Thursday, February 24, 2011

It’s Not Broken Unless I Say It Is

In The Practice of Adaptive Leadership, authors Ronald Heifetz, Alexander Grashow, and Marty Linsky, make this observation:

"There is a myth that drives many change initiatives into the ground: that the organization needs to change because it is broken. The reality is that any social system (including an organization or a country or a family) is the way it is because the people in that system (at least those individuals and factions with the most leverage) want it that way. In that sense, on the whole, on balance, the system is working fine, even though it may appear to be "dysfunctional" in some respects to some members and outside observers, and even though it faces danger just over the horizon. As our colleague Jeff Lawrence poignantly says, 'There is no such thing as a dysfunctional organization, because every organization is perfectly aligned to achieve the results it currently gets.' "

This goes a long way to help me understand why change is so difficult. William Bridges wrote that it is not that people don’t like change, they just don’t like being changed!  If I am satisfied with my present situation, who are you to tell me that I need to do anything differently?

Change is not imposed on a person or an organization from outside.  Change can only happen when that person or organization is ready to change.  So what drives change?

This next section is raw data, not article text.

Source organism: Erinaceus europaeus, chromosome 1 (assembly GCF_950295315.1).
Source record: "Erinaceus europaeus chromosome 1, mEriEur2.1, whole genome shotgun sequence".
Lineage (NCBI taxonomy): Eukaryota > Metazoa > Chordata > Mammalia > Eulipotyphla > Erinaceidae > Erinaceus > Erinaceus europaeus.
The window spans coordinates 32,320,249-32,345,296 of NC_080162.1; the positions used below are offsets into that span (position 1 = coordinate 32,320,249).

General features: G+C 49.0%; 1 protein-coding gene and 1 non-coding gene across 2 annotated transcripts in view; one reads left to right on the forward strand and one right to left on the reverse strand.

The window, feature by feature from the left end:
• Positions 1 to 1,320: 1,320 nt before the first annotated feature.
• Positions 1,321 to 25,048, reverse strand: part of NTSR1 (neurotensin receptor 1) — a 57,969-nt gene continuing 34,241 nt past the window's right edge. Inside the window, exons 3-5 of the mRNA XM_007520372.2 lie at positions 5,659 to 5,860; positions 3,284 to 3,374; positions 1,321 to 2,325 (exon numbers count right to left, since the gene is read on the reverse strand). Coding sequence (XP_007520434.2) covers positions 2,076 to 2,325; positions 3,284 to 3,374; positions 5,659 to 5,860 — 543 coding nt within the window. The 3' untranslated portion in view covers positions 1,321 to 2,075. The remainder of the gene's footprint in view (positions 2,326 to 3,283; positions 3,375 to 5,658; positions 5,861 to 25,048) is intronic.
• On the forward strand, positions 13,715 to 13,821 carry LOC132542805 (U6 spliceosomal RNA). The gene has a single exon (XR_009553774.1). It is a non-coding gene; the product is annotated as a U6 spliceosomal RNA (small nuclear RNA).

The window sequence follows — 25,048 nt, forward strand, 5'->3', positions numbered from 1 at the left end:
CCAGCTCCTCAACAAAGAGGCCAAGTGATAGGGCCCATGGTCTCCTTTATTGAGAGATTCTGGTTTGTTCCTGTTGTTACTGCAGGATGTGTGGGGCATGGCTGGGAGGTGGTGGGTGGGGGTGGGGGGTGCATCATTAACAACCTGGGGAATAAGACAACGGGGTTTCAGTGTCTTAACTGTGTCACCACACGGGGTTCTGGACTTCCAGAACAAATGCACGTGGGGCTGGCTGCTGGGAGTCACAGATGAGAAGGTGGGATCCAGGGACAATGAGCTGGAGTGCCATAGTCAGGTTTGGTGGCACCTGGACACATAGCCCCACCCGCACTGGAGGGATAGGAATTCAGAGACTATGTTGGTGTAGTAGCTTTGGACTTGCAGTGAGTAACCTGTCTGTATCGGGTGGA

1.    Impending death.  Although I know people who have been told they will die if they don’t stop smoking, I have seen plenty of people who are ready to take off their oxygen mask for just one more puff.  For most individuals and organizations, impending death is not necessarily a strong motivation to change because we cannot imagine the world with us or our organization.
2.     A “wake-up call.”  There is a sudden realization that disaster is on the doorstep-- you can’t make your mortgage payment, or there is no money to pay this month’s salary checks, or the roof of the sanctuary just caved in and the insurance doesn’t cover it.  Few people can ignore disaster when it is staring them in the face.
3.    Embarrassment.  When something happens that violates the values and standards of the individual or community AND it becomes public knowledge, there is usually readiness to change.  Whether is a drunk and disorderly charge of abuse of a minor by a staff member, corrective action can no longer be delayed.
4.    Discontent.  This is the least dramatic cause for change, but the one that may have the most lasting effect.  When an individual discovers that he or she is underperforming or a church realizes that there are unmet opportunities at its doorstep, this may well provide readiness for change.  In such a situation, a perceptive person or a wise leader can cast a vision for a desired future that will provide motivation for life or organizational change.

Change rarely happens overnight but it will never happen without readiness for change.

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